Scaling Lean — Lean Startup Co. Blog — Medium
Scaling Lean Written by Jennifer Maerz of Lean Startup Co. How can you really measure the effectiveness of your company’s business model? The process goes much…
https://medium.com/lean-startup-co/scaling-lean-d46a52a06fb2#.32bm465po

Silicon Valley’s Scapegoat Complex — Thinkpiece Dot Club
Tech’s Scapegoat Complex T he recent revelation that tech investor Peter Thiel provided the funding for a series of lawsuits against Gawker Media is one of…
https://medium.com/thinkpiece-dot-club/techs-scapegoat-complex-38a4bfb37f22#.b1ckt8ub7

Keep an eye on Norway: Its startup scene is about to go huge
I spent a lot of my formative years in Norway, and have been periodically checking in on the Norwegian startup scene. The first time I went and had a look…
https://techcrunch.com/2016/06/20/norwegian-startup-scene/

‘The Life of Pablo’ and the Death of the Traditional Album
As a genuine certified old person, one who generally doesn’t stream music, who remembers having racks and racks of CDs, and who keeps much of his vinyl sorted…
http://www.complex.com/music/2016/06/kanye-west-life-of-pablo-death-of-traditional-album

If Your CFO Hasn’t Already Told You to Control AWS Costs, He’s About To
You made the obvious move and migrated to Amazon Web Services (AWS). Months later, the attractive glow of the move from CapEx to OpEx spend has been dimmed by…
https://www.linkedin.com/pulse/your-cfo-hasnt-already-told-you-control-aws-costs-hes-jay-chapel

Can Netflix Survive in the New World It Created? – NYTimes.com
One night in early January, a little after 9 o’clock, a dozen Netflix employees gathered in the cavernous Palazzo ballroom of the Venetian in Las Vegas. They…
http://www.nytimes.com/2016/06/19/magazine/can-netflix-survive-in-the-new-world-it-created.html?nytmobile=0&_r=0

Stuff I’ve been reading lately #2

12 Powerful habits I have stolen from ultra-successful people
http://observer.com/2016/03/12-powerful-habits-i-have-stolen-from-ultra-successful-people/ (tip to kate matsudaira)

12 Lessons of Waking Up at 4:30 a.m. for 21 Days — Life Hacks for Business
12 Lessons of Waking Up at 4:30 a.m. for 21 Days If it works for me, maybe it works for you!
https://medium.com/life-hacks-for-business/12-lessons-of-waking-up-at-4-30-a-m-for-21-days-90d1053c3634

Practical Networking Tips for Introverts
Networking was such a foreign concept to me. And I really do mean foreign — we don’t do the organized networking thing in El Salvador. I knew that building…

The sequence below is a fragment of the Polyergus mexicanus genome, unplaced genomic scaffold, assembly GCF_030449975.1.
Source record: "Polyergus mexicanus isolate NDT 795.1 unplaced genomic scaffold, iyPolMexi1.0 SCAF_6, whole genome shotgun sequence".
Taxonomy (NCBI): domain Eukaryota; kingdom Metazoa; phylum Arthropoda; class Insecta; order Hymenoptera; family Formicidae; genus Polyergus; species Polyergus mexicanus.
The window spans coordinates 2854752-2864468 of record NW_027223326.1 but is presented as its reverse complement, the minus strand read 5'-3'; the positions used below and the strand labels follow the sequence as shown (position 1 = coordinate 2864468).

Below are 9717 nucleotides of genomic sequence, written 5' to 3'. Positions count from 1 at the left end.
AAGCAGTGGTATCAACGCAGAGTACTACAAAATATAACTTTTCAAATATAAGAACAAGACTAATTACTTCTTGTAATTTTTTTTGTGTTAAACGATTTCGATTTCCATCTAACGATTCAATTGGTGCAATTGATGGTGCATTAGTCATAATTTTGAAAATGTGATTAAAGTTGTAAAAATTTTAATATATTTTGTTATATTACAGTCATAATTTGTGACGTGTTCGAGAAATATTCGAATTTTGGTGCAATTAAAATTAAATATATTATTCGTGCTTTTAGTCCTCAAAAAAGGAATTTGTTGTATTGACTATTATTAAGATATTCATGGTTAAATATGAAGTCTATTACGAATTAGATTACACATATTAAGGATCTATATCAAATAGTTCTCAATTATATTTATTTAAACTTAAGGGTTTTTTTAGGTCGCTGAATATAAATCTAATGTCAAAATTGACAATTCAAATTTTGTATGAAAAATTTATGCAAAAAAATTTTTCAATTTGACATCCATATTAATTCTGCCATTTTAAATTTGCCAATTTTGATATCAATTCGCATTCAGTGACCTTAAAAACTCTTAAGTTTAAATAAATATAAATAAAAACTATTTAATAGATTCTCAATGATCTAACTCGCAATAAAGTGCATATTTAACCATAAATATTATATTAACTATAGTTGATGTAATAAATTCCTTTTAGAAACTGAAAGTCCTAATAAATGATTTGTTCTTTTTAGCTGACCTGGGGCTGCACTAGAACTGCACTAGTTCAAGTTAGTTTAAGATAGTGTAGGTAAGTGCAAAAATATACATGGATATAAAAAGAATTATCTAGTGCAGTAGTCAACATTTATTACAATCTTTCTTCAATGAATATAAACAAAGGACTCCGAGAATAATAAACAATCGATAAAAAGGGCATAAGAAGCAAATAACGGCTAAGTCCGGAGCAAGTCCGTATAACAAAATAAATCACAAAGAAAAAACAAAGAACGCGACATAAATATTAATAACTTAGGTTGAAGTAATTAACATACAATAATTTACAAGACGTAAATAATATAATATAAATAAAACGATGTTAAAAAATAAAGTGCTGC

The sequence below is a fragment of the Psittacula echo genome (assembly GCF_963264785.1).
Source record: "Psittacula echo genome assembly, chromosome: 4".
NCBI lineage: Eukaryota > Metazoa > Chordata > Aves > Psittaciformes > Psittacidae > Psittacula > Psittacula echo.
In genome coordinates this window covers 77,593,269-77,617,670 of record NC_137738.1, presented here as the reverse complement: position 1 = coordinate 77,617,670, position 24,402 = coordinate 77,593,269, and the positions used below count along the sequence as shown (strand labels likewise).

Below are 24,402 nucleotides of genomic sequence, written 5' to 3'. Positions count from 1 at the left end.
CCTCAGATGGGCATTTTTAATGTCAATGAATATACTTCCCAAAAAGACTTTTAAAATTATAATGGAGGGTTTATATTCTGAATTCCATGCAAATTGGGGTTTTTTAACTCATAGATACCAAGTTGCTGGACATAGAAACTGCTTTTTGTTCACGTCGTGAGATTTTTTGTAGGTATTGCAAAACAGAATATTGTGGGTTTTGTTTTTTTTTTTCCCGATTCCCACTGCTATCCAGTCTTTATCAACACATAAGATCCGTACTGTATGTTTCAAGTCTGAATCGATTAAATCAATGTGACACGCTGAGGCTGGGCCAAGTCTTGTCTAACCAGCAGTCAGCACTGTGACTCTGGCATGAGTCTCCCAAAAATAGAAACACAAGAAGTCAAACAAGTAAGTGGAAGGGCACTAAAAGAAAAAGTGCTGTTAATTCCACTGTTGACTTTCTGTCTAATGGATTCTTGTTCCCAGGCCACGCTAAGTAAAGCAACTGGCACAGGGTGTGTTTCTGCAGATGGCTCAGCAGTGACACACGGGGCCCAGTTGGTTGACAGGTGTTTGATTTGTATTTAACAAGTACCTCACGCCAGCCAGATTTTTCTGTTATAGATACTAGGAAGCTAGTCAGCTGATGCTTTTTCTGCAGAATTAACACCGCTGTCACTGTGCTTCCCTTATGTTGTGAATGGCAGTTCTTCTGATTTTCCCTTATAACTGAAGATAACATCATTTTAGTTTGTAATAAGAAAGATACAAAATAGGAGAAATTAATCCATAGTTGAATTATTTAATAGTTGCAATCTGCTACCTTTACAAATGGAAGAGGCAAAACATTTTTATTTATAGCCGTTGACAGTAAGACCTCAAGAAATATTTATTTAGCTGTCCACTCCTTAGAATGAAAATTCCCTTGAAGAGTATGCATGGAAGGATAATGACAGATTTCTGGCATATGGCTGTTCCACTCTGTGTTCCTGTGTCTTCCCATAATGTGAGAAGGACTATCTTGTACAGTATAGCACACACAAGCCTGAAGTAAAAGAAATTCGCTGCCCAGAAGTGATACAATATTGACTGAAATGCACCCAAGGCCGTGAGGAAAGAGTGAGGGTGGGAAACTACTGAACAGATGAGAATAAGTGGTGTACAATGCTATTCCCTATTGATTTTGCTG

https://www.ellevatenetwork.com/articles/7282-practical-networking-tips-for-introverts

Curing Our Slack Addiction
I love Slack. I really really do. So much so I would call it an addiction at this point. Slowly but surely this addiction has been killing my sanity and sapping…
https://blog.agilebits.com/2016/04/19/curing-our-slack-addiction/

Official Google Blog – This year’s Founders’ Letter
Every year, Larry and Sergey write a Founders’ Letter to our stockholders updating them with some of our recent highlights and sharing our vision for the…
https://googleblog.blogspot.com/2016/04/this-years-founders-letter.html

The Choice Explosion
Lansing, W.Va. — A few years ago, the social psychologist Sheena Iyengar asked 100 American and Japanese college students to take a piece of paper. On one side,…
http://www.nytimes.com/2016/05/03/opinion/the-choice-explosion.html

Doing a TED Talk: The Full Story – Wait But Why
You’ve probably heard this Seinfeld joke: According to most studies, people’s number one fear is public speaking. Number two is death. Death is number two. Does…
http://waitbutwhy.com/2016/03/doing-a-ted-talk-the-full-story.html

Dropbox cut a bunch of perks and told employees to save more as Silicon Valley startups brace for the cold
You have successfully emailed the post. 20h 8,000 REUTERS/Stringer Winter’s coming in Silicon Valley. When Dropbox employees walked into their new office on…
http://uk.businessinsider.com/cost-cutting-at-dropbox-and-silicon-valley-startups-2016-5

Thoughts on Take Home Interviews